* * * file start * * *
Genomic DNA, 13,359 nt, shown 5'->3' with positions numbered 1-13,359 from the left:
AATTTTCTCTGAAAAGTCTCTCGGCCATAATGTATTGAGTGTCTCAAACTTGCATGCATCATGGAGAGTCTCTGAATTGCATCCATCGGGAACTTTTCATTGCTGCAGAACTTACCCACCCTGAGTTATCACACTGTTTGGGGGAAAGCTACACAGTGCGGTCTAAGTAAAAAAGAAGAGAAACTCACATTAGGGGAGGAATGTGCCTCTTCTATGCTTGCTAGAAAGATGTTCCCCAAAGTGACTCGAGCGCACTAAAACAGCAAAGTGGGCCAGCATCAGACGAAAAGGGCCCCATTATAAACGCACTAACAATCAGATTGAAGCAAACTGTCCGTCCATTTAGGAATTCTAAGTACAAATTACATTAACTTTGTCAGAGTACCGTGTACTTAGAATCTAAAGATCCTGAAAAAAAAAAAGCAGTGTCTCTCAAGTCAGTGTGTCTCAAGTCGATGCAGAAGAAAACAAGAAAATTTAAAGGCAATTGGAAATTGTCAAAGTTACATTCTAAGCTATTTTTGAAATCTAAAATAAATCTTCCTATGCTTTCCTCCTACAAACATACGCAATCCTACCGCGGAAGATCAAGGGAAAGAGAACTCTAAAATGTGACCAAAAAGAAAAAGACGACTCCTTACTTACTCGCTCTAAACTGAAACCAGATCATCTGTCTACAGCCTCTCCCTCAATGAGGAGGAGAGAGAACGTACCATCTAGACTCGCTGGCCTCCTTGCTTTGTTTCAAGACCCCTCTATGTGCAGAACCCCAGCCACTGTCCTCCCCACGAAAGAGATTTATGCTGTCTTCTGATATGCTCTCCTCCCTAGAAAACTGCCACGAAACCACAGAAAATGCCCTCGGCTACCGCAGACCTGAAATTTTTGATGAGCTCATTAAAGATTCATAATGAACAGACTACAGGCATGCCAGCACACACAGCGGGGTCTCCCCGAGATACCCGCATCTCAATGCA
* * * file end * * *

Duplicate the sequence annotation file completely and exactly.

Genomic DNA, 13,359 nt, shown 5'->3' with positions numbered 1-13,359 from the left:
AATTTTCTCTGAAAAGTCTCTCGGCCATAATGTATTGAGTGTCTCAAACTTGCATGCATCATGGAGAGTCTCTGAATTGCATCCATCGGGAACTTTTCATTGCTGCAGAACTTACCCACCCTGAGTTATCACACTGTTTGGGGGAAAGCTACACAGTGCGGTCTAAGTAAAAAAGAAGAGAAACTCACATTAGGGGAGGAATGTGCCTCTTCTATGCTTGCTAGAAAGATGTTCCCCAAAGTGACTCGAGCGCACTAAAACAGCAAAGTGGGCCAGCATCAGACGAAAAGGGCCCCATTATAAACGCACTAACAATCAGATTGAAGCAAACTGTCCGTCCATTTAGGAATTCTAAGTACAAATTACATTAACTTTGTCAGAGTACCGTGTACTTAGAATCTAAAGATCCTGAAAAAAAAAAAGCAGTGTCTCTCAAGTCAGTGTGTCTCAAGTCGATGCAGAAGAAAACAAGAAAATTTAAAGGCAATTGGAAATTGTCAAAGTTACATTCTAAGCTATTTTTGAAATCTAAAATAAATCTTCCTATGCTTTCCTCCTACAAACATACGCAATCCTACCGCGGAAGATCAAGGGAAAGAGAACTCTAAAATGTGACCAAAAAGAAAAAGACGACTCCTTACTTACTCGCTCTAAACTGAAACCAGATCATCTGTCTACAGCCTCTCCCTCAATGAGGAGGAGAGAGAACGTACCATCTAGACTCGCTGGCCTCCTTGCTTTGTTTCAAGACCCCTCTATGTGCAGAACCCCAGCCACTGTCCTCCCCACGAAAGAGATTTATGCTGTCTTCTGATATGCTCTCCTCCCTAGAAAACTGCCACGAAACCACAGAAAATGCCCTCGGCTACCGCAGACCTGAAATTTTTGATGAGCTCATTAAAGATTCATAATGAACAGACTACAGGCATGCCAGCACACACAGCGGGGTCTCCCCGAGATACCCGCATCTCAATGCA